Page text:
Rush Limbaugh did a lot in his short life.
Limbaugh not only became the poster child for mediocre white men boxing above their racist intelligence level, but he was also the king of radio racists, and on Wednesday after a battle with cancer, he died. He was 70 years old.
Below is just a short look at some of the outrageously fucked up things Limbaugh said when he was alive:
“The NFL all too often looks like a game between the Bloods and the Crips without any weapons. There, I said it.”
“I think it’s time to get rid of this whole National Basketball Association. Call it the TBA, the Thug Basketball Association, and stop calling them teams. Call ‘em gangs.”
“Have you ever noticed how all composite pictures of wanted criminals resemble Jesse Jackson?”
“The NAACP should have riot rehearsal. They should get a liquor store and practice robberies.”
“If any race of people should not have guilt about slavery, it’s Caucasians. The white race has probably had fewer slaves and for a briefer period of time than any other in the history of the world ... And yet white guilt is still one of the dominating factors in American politics. It’s exploited, it’s played upon, it is promoted, used, and it’s unnecessary.”
Limbaugh was nothing if not a man who stood by his word, so it would behoove The Root to act as if a king had fallen on this day. But what America loses with the death of Limbaugh is just a run-of-the-mill racist with a microphone. And maybe that was a special thing when radio was all the rage, but we’ve got blogs, podcasts, and presidents, and members of Congress all willing to spout the same nonsensical racists babble that once made Limbaugh a shock jock. Basically, technology made Limbaugh’s brand of racism obsolete. But let’s not act like the man, in his death, was some gift to America. He wasn’t. He was just a racist with a platform, and we’ve seen how powerful that can be when other low-minded individuals fall in line.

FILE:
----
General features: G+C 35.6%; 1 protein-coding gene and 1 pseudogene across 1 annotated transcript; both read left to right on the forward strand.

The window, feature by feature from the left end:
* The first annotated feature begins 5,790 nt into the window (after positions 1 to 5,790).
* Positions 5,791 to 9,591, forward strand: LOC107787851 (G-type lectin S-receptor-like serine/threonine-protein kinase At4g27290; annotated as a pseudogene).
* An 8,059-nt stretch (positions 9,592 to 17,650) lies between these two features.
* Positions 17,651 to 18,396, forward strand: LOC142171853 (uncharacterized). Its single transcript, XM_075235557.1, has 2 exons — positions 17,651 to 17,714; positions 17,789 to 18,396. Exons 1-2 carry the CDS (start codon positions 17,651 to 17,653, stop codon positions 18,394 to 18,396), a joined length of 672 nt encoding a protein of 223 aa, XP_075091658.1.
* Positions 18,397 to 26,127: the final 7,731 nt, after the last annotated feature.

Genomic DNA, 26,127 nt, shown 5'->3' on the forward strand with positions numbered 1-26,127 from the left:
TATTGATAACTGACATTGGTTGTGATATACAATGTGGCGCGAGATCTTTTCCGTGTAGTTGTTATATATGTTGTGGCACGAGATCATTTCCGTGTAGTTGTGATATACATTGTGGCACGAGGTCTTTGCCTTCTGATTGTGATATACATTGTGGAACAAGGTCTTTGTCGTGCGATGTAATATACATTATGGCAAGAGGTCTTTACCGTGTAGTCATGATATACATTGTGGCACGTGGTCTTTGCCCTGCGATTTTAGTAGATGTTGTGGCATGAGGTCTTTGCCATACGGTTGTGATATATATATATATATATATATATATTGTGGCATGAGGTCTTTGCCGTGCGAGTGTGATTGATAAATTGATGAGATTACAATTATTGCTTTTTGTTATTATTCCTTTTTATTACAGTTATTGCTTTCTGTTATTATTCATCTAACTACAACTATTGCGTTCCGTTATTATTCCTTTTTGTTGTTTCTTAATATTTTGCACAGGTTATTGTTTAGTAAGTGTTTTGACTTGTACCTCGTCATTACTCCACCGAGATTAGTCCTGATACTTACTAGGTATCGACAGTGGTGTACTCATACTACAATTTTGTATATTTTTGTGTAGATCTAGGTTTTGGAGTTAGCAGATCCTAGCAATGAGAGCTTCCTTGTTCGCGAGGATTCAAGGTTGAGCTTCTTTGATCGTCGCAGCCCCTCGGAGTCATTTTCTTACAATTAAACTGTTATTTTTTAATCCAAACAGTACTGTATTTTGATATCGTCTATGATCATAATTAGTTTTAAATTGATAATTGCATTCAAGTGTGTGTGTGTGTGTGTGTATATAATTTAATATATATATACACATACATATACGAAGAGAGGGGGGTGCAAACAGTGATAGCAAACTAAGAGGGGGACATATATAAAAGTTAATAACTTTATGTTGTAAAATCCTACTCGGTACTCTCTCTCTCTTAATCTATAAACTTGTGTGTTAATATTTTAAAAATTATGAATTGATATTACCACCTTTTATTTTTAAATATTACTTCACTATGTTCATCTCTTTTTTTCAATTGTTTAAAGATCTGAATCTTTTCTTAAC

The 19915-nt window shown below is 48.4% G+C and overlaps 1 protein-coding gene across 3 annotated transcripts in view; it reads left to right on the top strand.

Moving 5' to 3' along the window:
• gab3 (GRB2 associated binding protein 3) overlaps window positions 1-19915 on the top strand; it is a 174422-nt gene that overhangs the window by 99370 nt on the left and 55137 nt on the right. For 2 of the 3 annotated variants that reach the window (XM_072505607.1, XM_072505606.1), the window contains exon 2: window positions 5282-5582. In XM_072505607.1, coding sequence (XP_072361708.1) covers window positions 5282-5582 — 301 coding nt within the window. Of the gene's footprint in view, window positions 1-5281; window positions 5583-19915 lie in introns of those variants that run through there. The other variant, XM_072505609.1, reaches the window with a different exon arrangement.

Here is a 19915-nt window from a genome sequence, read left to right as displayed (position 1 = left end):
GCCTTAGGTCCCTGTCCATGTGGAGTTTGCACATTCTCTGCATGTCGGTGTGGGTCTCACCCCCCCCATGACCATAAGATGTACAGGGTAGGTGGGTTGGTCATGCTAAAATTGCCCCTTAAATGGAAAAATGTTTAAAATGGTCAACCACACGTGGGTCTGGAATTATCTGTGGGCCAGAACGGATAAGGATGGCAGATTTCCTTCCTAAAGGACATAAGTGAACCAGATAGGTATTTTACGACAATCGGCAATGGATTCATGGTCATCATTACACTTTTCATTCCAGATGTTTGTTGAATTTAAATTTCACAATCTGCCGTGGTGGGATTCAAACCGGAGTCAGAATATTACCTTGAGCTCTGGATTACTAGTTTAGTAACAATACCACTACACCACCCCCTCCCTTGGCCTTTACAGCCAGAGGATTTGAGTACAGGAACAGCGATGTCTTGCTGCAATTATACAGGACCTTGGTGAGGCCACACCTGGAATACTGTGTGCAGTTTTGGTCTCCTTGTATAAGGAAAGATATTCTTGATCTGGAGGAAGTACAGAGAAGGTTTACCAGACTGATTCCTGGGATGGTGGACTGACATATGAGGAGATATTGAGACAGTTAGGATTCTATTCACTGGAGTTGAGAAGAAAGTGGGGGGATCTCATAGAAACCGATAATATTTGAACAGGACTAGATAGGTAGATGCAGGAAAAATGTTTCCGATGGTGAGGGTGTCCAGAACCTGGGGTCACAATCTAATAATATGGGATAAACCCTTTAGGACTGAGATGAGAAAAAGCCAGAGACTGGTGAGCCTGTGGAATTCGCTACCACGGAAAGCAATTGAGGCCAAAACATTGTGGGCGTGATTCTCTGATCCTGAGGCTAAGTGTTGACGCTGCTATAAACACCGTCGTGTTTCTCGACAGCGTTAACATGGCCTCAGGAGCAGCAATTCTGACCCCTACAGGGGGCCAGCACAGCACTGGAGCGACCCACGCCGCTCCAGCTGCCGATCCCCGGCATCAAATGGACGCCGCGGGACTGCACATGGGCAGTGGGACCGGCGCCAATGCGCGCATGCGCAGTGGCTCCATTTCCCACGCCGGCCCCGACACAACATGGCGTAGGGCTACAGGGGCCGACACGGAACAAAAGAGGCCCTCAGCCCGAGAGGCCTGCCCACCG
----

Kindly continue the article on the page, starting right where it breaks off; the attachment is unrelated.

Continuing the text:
CNN called him a “conservative media icon who for decades used his perch as the king of talk-radio to shape the politics of both the Republican Party and nation” because they don’t want to call him a racist. I get it. Sometimes it’s easier not to call a thing a thing. Especially in death. But what if the person you’re talking about made a living off saying distasteful things? Shouldn’t they be remembered for the legacy they left behind, especially if that legacy is a racist one?
This is not a beloved bread baker that America has lost: This was a man who accused Michael J. Fox of exaggerating his Parkinson’s disease. This was a man who claimed relentlessly that Barack Obama couldn’t be president because he wasn’t born in America. He helped push the Trumpian lie that the coronavirus wasn’t much worse than a “common cold.” He considered Donald Trump a friend and was awarded the Medal of Freedom before his death. The racist king literally knighted a racist for being a racist.
So a racist conspiracy theorist has died, and I’d expect Alex Jones to grieve the loss and the gaping hole that was left in his heart, but let’s stop normalizing hate, even in death. Rush Limbaugh was not extraordinary and if we’ve learned anything from the failed coup on Jan. 6, it’s that there are millions more just like him, and forgive me if I don’t give a fuck if we’ve lost one mediocre racist white man who can easily be replaced.